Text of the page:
Webartread‘ve been running Derbyshire Dot Net for a number of years now and I thought it was about time that we started giving an overview of the evening’s talks, and this is something I’ll be looking to do every month from now on.

On 27th October 2016 we were hosting Bart Read who was giving a presentation on “How to Speed up .Net and SQL Server Web Apps”. The talk was scenario based and was focussed on how Bart had diagnosed performance problems for a number of his consulting clients. The group was very impressed with Bart’s presentation as he seemed to make what could be quiet a dry subject into an entertaining speech.

SQL Query Performing Slowly

The first scenario Bart introduced was that of a Customer Support Centre application. It was a traditional 3-tiered architecture (Asp.Net, nHibernate, and SQL Server) in which the SQL Server database had a linked server which was accessed via a SQL Synonym.

First, he took the application server out of the load balancer so that he could isolate performance profiling without affecting production systems. Then, using ANTS Performance Profiler, he was able to establish that there was a particular SQL query that was taking upwards of 40 seconds to complete.

Now that he had the badly performing SQL query he needed the actual parameters that were used. The individual parameters could influence the performance of the system due to indexing strategies, how SQL Server builds its statistics and many other variables. He ran Microsoft’s SQL Server Profiler tools which allows you to collect all commands sent to SQL server and recommended that you filter by Application Name (as defined in web.config), DatabaseName and potentially where time taken is greater than a defined threshold. The suggestion was made that you capture the following events in SQL Profiler:

  • SQL Batch Started
  • SQL Batch Complete
  • RPC Statement Complete

A really useful tip from this section of the talk was that there is the option to save the profile to a ‘Trace Table’. The trace table is just a standard database table that the profiler writes to which allows you finer grained control over filtering the result set because you can run SQL queries against it.

At this point Bart explained that in some cases your application may run really slow, but when you run the SQL statement in SQL Server Management Studio it runs extremely quickly. This is due to how SQL server creates execution plans and caches them. SQL server takes a query and using statistics it has collected over time and determines the most efficient query execution plan. This plan is then stored in a cache which is implemented as a hash table. The hash key is made up of a number of factors including the query to be executed. If the query is formatted differently (e.g. has a line break) then it will produce a different hash value and will not find the plan in the cache.

After this he explained that he then went on to analyse the actual execution plan and found that there was a query filtering a table on the linked server. However, as it was a table on the linked server and not on the current database it was retrieving all 600,000 record for each request before filtering. The accepted solution in this case was to create a table valued function in the linked server and do the filtering on the correct database.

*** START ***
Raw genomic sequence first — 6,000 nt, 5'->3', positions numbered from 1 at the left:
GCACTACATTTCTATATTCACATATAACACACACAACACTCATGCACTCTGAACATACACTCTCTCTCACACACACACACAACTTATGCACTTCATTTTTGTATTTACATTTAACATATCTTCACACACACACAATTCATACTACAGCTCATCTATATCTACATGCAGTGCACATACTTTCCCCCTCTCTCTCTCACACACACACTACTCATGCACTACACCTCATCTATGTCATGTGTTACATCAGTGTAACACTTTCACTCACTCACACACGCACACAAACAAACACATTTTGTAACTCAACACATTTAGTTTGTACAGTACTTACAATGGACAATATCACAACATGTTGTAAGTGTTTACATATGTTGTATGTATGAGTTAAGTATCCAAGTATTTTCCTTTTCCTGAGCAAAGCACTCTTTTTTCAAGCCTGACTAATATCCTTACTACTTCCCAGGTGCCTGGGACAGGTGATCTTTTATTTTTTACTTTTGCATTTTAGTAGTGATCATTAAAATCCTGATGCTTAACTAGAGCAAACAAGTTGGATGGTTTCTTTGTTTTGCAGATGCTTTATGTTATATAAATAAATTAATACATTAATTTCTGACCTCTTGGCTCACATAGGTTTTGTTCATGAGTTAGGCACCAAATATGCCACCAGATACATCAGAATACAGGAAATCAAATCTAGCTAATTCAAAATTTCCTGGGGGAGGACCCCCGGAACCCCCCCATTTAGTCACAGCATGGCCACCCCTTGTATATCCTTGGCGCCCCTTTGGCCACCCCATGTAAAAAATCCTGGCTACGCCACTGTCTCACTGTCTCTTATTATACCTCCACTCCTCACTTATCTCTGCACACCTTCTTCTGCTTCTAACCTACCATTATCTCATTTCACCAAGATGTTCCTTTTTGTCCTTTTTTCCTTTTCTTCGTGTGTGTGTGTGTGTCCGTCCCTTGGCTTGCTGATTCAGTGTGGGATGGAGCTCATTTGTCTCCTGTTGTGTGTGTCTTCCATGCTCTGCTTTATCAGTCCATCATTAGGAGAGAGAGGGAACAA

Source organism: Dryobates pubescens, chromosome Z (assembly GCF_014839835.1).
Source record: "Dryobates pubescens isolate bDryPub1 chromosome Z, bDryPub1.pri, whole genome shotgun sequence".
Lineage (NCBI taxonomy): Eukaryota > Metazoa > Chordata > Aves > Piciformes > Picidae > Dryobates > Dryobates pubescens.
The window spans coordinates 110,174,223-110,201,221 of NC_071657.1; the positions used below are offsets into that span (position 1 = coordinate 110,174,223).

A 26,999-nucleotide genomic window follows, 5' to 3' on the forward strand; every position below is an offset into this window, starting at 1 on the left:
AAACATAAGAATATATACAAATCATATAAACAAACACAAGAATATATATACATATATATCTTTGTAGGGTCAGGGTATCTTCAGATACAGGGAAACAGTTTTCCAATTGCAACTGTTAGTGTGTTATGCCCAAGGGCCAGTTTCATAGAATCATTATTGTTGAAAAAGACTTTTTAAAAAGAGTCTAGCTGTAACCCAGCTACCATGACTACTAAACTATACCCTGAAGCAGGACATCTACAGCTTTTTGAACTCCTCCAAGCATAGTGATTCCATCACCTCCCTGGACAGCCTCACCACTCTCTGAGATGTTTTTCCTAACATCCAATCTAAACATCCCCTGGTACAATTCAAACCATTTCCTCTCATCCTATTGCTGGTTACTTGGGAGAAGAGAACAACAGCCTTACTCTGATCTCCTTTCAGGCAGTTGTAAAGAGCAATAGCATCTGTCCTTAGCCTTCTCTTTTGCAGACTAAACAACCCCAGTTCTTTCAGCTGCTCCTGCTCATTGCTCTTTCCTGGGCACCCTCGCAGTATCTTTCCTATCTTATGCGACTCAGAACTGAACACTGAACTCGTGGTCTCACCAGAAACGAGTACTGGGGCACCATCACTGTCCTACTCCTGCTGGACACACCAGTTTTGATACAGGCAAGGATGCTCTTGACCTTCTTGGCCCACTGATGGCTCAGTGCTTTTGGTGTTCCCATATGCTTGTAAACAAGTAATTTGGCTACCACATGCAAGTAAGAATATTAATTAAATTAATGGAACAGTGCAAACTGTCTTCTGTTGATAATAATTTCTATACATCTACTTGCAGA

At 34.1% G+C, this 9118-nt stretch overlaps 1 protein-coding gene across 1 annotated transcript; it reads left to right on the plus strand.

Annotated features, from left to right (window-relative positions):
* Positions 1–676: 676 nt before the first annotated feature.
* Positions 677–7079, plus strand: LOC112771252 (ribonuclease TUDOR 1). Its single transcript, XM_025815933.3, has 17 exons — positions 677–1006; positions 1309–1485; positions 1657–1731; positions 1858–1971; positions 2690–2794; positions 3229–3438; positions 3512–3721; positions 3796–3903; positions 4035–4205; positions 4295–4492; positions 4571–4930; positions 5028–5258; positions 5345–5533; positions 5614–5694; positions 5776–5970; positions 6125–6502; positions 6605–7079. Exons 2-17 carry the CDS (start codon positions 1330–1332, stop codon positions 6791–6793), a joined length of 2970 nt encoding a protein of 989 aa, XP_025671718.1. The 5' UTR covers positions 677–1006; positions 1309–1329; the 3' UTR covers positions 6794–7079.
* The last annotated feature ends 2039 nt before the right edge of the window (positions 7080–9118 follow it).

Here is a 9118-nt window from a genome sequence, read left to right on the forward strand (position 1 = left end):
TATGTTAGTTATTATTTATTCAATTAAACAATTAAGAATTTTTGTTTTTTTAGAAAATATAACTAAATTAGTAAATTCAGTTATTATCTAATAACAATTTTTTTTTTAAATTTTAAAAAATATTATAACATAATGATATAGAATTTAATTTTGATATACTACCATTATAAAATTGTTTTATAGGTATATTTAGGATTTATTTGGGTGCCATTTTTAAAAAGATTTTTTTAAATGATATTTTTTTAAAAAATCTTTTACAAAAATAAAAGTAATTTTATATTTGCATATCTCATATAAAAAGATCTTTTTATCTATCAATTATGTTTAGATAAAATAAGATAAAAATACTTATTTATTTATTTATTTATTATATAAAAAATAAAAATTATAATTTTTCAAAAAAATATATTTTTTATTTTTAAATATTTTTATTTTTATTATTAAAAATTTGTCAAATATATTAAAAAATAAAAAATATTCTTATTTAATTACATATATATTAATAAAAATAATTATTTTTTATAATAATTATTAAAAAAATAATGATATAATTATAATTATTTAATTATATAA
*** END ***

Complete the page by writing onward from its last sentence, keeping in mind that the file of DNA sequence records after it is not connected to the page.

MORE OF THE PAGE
Diagnosing a .Net Memory Leak

The second scenario was for the same client but they had an issue with a .Net memory leak that they were unable to locate. This time Bart used the ANTS Memory profiler tool which allowed him to take a snapshot of memory before the offending operation and after. In this particular scenario it was identified that the issue was that the client was using Castle Windsor dependence injection with a transient lifestyle when they should have been using PerRequest. However, this part of the talk was probably the highlight due to a detailed but clearly understandable explanation of .Net Garbage Collection using the mark and sweep algorithm.

One of the key takeaways from this section was how misused the method GC.Collect() was, as it just moves Gen0 objects into Gen1 stores so will likely slow down the application more.

…and the rest

The following few scenarios weren’t quite as in depth but covered issues with deadlocking, network latency and issues with the code due to unnecessary caching. The talk finished with a roundup of browser based performance focussing on how JSFrameworks (Angular, React et al) files needing to be downloaded could affect performance. It was also discussed that javascript is subject to the same rules regarding garbage collection as mentioned earlier and google chrome browser has built in developer tools for taking memory profile snapshots.

All in all this was a very informative talk and I’d have no qualms recommending this talk for another user group. The slides are available for download at http://www.slideshare.net/bartread/longer-version-2-x-45-mins-with-break-how-to-speed-up-net-and-sql-server-web-apps. If you have any questions please feel free to get in touch with Bart ([email protected]). Bart is available for performance consultancy gigs, should you find yourself in need.